The reading of the stored data bits first amplifies (and filters) with amplifier 121 voltages induced in the read/write head 113 due to the transitions of magnetization orientation of domains on spinning disk 111; these voltages have the ideal form of a sequence of overlapping pulses, such as illustrated in FIGS. 2a-2 c, with positive, negative, or zero amplitudes. The pulse overlaps imply intersymbol interference if the subsequent digital sampling includes contributions from more than one pulse. Clocked analog-to-digital converter 123 samples and quantizes the sequence of pulses to form a digital output stream; there may be 64 or 128 quantization levels (a 6-bit or 7-bit converter with one sign bit and 5 or 6 magnitude bits). Viterbi detector 125 performs a maximum likelihood decoding of the digital output stream.

The maximum likelihood detection corrects some errors in the digital output stream, but other errors remain uncorrected. For modulation codes which include a parity bit, a post processor can detect correlations with dominant error patterns and make corrections if the parity warrants it. Modulation decoder 127 is the inverse of modulation coder 103. Lastly, error correction decoder 129 deinterleaves and further corrects errors and recovers the data bits, hopefully with only minimal errors.

Maximum likelihood detection of a digital stream with intersymbol interference can be described in terms of maximizing probabilities of paths through a trellis of state transitions (branches); each state corresponds to a possible pattern of recently received data bits and each stage of the trellis corresponds to a receipt of the next (noisy) input. For example, FIG. 3 illustrates one stage (one input) in the trellis for an EPR4 detector; the states are labeled with three previous data bits (reflecting the three sample overlap of pairs of pulses corresponding isolated data bits) and the branches are labeled with the bit for the transition plus the corresponding noiseless input (2, 1, 0, −1, or −2).

FIG. 4 shows a prior art Viterbi detector which includes one add-compare-select (ACS) unit for each trellis state and a branch metric unit for each of the target levels tij; the survivor register for each state is in the path memories block. Each branch metric unit computes the square of the difference between its target value and the noisy input sample value. Each ACS stores a metric for its state and has inputs for the appropriate branch metric computations and the related state metrics from other ACS units. At receipt of an input signal to the detector, each ACS adds its (two) input branch metric computations to the corresponding state metrics of the states emitting the branches; and then it compares these (two) sums and selects the smaller as the updated state metric for its state. Each state's survivor register updates its contents to maintain a survival path for the state; that is, the sequence of selected bits (transitions) that have led to the updated state metric. The detected bits will correspond to the path with the smallest metric. At any time the maximum likelihood path through the trellis up to that time is the path traced backwards through the trellis starting from the state with the smallest state metric at that time and recursively using the branch previously selected as the branch into the traced-to state; that is, the survivor register contents for the state with the smallest state metric.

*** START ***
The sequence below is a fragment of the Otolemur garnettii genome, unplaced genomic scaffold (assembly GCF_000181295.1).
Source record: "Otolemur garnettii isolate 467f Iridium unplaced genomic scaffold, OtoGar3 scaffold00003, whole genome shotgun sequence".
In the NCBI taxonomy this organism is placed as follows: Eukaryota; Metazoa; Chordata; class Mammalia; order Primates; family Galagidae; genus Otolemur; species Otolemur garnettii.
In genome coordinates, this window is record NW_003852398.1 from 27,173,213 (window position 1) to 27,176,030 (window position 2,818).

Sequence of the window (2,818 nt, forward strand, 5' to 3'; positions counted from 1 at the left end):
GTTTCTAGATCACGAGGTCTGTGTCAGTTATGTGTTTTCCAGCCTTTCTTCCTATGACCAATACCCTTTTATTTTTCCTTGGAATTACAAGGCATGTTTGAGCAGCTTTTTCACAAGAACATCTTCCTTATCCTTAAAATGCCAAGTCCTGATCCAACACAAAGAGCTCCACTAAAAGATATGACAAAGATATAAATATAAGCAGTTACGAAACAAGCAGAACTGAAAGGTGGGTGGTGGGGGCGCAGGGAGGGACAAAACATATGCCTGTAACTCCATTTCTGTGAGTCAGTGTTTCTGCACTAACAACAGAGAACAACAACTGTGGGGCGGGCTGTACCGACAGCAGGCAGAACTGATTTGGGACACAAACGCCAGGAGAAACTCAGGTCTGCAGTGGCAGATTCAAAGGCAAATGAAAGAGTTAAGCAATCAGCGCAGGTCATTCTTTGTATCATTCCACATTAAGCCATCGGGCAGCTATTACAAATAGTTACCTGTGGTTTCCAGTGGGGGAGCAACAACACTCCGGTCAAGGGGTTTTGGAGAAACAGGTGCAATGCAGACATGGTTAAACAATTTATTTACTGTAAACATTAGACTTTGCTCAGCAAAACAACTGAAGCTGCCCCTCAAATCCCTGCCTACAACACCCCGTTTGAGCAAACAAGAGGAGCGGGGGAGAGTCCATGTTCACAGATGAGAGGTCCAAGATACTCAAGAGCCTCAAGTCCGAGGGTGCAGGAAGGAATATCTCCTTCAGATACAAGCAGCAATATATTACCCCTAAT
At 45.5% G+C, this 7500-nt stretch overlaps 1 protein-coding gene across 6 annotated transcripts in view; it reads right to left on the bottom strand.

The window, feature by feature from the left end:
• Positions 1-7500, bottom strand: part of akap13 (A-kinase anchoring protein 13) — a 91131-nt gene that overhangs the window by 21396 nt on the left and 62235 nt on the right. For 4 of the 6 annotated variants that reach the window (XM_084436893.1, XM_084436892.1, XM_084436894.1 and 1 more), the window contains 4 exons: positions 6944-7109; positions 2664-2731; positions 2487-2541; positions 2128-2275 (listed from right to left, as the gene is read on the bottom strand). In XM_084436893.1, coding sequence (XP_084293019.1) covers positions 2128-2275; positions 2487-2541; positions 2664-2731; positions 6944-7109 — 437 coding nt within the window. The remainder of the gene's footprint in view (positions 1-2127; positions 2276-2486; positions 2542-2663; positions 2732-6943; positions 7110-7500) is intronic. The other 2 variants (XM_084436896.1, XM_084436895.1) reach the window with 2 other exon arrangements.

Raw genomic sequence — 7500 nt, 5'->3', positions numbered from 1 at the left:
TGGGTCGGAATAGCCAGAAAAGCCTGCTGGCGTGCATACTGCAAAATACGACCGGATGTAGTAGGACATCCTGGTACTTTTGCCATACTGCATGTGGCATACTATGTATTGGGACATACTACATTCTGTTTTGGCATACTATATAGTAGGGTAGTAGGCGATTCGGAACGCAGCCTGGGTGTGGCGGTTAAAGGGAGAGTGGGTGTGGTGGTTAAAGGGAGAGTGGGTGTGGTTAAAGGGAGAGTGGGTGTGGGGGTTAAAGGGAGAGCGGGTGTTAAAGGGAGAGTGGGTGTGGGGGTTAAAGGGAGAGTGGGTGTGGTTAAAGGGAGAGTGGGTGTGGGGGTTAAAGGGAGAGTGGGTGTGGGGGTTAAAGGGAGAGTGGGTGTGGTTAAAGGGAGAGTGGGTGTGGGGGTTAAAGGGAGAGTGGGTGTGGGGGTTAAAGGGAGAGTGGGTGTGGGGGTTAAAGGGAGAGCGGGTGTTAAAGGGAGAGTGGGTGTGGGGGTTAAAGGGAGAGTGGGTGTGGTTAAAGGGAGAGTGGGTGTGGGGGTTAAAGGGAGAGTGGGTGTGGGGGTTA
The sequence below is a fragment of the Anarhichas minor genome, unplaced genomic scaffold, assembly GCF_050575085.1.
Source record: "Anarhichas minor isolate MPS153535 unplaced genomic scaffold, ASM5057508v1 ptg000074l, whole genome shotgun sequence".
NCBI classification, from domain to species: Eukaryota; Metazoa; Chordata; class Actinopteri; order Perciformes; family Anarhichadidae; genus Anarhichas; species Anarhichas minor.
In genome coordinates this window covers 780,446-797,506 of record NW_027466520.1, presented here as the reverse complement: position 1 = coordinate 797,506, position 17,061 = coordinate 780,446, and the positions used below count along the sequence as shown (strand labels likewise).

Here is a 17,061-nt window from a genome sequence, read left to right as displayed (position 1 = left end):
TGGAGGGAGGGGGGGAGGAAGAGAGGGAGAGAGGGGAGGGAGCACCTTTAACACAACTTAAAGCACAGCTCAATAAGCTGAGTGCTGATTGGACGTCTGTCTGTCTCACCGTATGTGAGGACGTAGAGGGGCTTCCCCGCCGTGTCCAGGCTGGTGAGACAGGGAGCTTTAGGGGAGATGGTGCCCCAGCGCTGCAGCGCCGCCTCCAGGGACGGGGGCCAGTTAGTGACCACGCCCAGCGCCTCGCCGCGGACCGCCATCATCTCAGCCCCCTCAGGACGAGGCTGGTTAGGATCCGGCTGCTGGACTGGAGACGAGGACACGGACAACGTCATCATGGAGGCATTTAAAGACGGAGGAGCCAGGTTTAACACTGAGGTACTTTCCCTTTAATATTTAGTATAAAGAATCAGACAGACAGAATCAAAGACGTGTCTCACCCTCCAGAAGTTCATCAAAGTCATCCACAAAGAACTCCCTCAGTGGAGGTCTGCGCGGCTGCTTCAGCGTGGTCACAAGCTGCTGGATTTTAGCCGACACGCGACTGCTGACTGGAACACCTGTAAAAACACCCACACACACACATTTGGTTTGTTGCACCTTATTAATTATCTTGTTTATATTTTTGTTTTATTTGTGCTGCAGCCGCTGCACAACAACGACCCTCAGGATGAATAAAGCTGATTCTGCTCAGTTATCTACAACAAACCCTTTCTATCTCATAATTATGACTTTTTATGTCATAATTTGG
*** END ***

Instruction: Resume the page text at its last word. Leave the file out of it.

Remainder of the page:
The length of the survival registers depends on the modulation code used. As the decision goes deeper into the survival registers, more of the contesting survival paths (versus the correct path) will be eliminated, the detected data will become more accurate.

Low Complexity Viterbi Detectors

A first preferred embodiment Viterbi detector 125 includes branch metric units which each compute the absolute difference between the input (digitized) sample value and a (equalization) target value plus clips the difference to a maximum equal to the absolute difference of the target input values for the two branches entering the state. Note that the equalizer may set the target values by adaptive least squares equalization. This use of absolute values, rather than squares, plus clipping simplifies and speeds up the computations. The following describes this in more detail using the EPR4 channel as an example for explanation.